Terror on Blacks in the South

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In the late 19th century, at the end of the Reconstruction, blacks were forced to face that the measures to reconstruct the country had failed, and more importantly, terror on Blacks in the South had become worse than ever. This had begun to be a time when Blacks were separated from Whites by Jim Crow laws, forced into debt by the sharecropping system, lynched daily, and painted as murderers, rapists, intellectually inferior, and all around immoral. Many white southerners were still angry after the civil war and resented blacks, their only goal was to keep the black race down, and used many different tactics such as the Ku Klux Klan’s reign of terror, literacy tests and intimidation to keep Blacks from voting, and harsh “Black Codes” that largely restricted Blacks.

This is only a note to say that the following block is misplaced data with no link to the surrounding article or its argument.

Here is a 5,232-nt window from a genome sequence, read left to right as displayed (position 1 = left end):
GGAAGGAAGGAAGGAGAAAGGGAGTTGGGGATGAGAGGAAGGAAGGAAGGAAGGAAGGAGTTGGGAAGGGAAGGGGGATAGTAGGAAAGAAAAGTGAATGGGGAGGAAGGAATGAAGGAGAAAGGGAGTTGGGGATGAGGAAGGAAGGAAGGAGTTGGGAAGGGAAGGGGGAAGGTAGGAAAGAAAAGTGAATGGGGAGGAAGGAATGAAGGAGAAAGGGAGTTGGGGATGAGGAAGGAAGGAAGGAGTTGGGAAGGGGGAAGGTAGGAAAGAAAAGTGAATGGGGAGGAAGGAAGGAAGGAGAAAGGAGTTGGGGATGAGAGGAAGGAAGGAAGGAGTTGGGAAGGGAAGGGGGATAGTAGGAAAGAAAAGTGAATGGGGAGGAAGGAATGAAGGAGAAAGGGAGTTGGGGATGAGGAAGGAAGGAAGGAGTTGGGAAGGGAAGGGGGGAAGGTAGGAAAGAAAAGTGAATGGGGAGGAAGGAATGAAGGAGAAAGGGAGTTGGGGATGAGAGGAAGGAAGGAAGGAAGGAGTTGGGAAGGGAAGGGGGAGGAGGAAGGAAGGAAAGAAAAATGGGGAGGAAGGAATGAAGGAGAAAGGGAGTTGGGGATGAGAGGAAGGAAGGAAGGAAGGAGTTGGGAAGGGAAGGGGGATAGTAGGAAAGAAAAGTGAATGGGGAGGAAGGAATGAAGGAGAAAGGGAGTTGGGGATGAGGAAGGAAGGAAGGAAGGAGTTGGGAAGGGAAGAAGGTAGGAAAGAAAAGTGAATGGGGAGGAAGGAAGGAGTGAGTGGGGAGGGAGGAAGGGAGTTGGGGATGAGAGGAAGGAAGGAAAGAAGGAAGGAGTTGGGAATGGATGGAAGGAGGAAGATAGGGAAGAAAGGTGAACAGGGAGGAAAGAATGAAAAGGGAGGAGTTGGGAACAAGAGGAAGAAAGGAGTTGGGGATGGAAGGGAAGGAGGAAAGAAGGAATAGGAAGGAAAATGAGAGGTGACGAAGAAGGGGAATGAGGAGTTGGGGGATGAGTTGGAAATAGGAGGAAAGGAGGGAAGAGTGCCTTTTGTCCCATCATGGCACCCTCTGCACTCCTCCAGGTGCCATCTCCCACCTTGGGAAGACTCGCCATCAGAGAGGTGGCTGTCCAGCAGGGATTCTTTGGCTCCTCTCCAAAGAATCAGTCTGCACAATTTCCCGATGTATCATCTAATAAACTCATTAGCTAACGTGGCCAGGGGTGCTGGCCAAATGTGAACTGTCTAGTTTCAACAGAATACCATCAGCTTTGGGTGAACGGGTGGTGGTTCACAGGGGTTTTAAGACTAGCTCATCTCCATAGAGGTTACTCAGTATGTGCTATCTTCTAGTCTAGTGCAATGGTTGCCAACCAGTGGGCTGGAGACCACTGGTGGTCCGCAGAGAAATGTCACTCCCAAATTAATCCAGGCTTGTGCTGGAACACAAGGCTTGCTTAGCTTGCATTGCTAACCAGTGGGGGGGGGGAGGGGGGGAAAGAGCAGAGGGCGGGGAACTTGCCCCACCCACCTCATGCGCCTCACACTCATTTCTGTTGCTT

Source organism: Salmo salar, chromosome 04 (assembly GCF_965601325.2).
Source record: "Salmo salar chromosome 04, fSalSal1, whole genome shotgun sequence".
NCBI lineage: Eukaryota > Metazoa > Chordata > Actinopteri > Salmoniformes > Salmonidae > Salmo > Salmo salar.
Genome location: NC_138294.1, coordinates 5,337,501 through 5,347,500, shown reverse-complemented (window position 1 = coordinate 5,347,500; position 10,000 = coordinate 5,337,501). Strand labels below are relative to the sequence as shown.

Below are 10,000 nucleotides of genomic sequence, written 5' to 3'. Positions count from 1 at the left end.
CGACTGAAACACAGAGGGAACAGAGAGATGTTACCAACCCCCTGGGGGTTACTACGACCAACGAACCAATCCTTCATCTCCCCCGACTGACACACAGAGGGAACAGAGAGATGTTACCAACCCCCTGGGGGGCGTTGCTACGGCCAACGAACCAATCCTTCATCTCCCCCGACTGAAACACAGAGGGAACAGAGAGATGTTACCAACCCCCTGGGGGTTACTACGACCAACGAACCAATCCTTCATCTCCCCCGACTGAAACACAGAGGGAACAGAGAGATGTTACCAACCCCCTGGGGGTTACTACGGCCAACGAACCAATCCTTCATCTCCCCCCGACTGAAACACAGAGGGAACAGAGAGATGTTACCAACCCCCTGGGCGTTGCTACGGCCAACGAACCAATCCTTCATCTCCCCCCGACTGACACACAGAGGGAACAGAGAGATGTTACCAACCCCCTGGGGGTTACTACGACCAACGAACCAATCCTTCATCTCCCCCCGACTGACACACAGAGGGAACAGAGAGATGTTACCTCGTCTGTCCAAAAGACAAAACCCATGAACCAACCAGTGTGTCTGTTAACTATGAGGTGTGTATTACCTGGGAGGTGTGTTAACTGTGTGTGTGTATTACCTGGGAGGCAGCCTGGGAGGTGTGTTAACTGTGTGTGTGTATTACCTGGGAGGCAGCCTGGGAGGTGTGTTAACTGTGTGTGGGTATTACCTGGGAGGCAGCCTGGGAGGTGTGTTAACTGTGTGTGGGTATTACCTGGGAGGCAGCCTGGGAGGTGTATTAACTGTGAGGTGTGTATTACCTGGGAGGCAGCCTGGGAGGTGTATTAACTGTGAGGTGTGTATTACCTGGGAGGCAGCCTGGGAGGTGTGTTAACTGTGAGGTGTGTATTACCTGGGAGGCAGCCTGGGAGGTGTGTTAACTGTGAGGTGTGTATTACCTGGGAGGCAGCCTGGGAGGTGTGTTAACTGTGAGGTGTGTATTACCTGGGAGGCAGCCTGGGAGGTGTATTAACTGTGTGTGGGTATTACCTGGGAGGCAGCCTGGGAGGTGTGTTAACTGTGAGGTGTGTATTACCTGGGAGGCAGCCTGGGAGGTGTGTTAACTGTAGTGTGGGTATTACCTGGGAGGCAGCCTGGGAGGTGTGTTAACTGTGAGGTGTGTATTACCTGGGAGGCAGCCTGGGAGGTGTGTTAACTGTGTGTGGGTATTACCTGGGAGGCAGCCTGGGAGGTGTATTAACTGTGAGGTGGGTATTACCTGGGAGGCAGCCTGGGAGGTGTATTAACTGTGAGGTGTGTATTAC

Alternately, though Northern cities did not see a significant Black population increases until 1915(Bufalino, lecture 3, slide 10), there was still segregation and many help the belief that they were superior to the black race. There was still no definite course of action on how to achieve racial equality. Though Booker T. Washington and W.E.B. Du Bois made valiant efforts to lift their race; Washington’s approach was much more practical and attainable in the harsh realities of the United States. Booker T. Washington’s plan for future equality for the Black race was a better fit for the historical conditions and attitudes, because his moderate approach allowed for increased White support, and slowly lifted the entire class through technical education that would lead them out of debt and achieve self-sufficiency.